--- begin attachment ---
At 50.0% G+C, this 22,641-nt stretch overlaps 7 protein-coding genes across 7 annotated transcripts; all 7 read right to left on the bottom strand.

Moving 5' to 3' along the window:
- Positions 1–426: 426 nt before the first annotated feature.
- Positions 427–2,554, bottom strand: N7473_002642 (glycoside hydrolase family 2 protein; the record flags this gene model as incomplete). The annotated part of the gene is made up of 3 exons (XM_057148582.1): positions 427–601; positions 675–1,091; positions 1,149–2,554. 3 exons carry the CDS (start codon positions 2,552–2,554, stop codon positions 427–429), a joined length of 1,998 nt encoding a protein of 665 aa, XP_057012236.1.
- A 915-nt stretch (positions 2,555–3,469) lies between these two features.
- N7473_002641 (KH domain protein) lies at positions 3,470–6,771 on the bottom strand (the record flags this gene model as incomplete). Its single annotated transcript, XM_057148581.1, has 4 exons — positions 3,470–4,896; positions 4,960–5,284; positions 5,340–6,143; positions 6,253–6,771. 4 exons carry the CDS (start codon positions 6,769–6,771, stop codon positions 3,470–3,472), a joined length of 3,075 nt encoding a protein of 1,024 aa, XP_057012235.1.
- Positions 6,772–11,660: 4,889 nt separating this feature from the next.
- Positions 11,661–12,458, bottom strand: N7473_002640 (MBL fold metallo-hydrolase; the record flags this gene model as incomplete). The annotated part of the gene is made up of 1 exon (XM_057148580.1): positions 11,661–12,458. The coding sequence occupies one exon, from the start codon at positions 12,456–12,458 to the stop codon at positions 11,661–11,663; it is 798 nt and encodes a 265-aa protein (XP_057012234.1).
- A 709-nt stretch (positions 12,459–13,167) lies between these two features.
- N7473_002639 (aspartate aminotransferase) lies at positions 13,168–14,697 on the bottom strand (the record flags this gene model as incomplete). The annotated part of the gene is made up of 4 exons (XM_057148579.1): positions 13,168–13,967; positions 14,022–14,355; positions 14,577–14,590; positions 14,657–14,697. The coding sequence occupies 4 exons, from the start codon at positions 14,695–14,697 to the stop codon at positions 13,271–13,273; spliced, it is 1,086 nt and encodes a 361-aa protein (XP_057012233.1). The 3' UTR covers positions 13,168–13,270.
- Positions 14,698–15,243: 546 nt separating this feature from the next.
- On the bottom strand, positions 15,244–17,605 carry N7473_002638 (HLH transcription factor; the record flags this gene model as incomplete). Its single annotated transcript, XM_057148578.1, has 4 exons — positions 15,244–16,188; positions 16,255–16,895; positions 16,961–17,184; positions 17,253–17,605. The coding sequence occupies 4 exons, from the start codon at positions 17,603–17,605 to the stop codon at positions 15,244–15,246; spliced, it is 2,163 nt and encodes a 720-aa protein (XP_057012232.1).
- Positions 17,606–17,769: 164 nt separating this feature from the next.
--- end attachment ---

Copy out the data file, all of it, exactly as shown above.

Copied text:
At 50.0% G+C, this 22,641-nt stretch overlaps 7 protein-coding genes across 7 annotated transcripts; all 7 read right to left on the bottom strand.

Moving 5' to 3' along the window:
- Positions 1–426: 426 nt before the first annotated feature.
- Positions 427–2,554, bottom strand: N7473_002642 (glycoside hydrolase family 2 protein; the record flags this gene model as incomplete). The annotated part of the gene is made up of 3 exons (XM_057148582.1): positions 427–601; positions 675–1,091; positions 1,149–2,554. 3 exons carry the CDS (start codon positions 2,552–2,554, stop codon positions 427–429), a joined length of 1,998 nt encoding a protein of 665 aa, XP_057012236.1.
- A 915-nt stretch (positions 2,555–3,469) lies between these two features.
- N7473_002641 (KH domain protein) lies at positions 3,470–6,771 on the bottom strand (the record flags this gene model as incomplete). Its single annotated transcript, XM_057148581.1, has 4 exons — positions 3,470–4,896; positions 4,960–5,284; positions 5,340–6,143; positions 6,253–6,771. 4 exons carry the CDS (start codon positions 6,769–6,771, stop codon positions 3,470–3,472), a joined length of 3,075 nt encoding a protein of 1,024 aa, XP_057012235.1.
- Positions 6,772–11,660: 4,889 nt separating this feature from the next.
- Positions 11,661–12,458, bottom strand: N7473_002640 (MBL fold metallo-hydrolase; the record flags this gene model as incomplete). The annotated part of the gene is made up of 1 exon (XM_057148580.1): positions 11,661–12,458. The coding sequence occupies one exon, from the start codon at positions 12,456–12,458 to the stop codon at positions 11,661–11,663; it is 798 nt and encodes a 265-aa protein (XP_057012234.1).
- A 709-nt stretch (positions 12,459–13,167) lies between these two features.
- N7473_002639 (aspartate aminotransferase) lies at positions 13,168–14,697 on the bottom strand (the record flags this gene model as incomplete). The annotated part of the gene is made up of 4 exons (XM_057148579.1): positions 13,168–13,967; positions 14,022–14,355; positions 14,577–14,590; positions 14,657–14,697. The coding sequence occupies 4 exons, from the start codon at positions 14,695–14,697 to the stop codon at positions 13,271–13,273; spliced, it is 1,086 nt and encodes a 361-aa protein (XP_057012233.1). The 3' UTR covers positions 13,168–13,270.
- Positions 14,698–15,243: 546 nt separating this feature from the next.
- On the bottom strand, positions 15,244–17,605 carry N7473_002638 (HLH transcription factor; the record flags this gene model as incomplete). Its single annotated transcript, XM_057148578.1, has 4 exons — positions 15,244–16,188; positions 16,255–16,895; positions 16,961–17,184; positions 17,253–17,605. The coding sequence occupies 4 exons, from the start codon at positions 17,603–17,605 to the stop codon at positions 15,244–15,246; spliced, it is 2,163 nt and encodes a 720-aa protein (XP_057012232.1).
- Positions 17,606–17,769: 164 nt separating this feature from the next.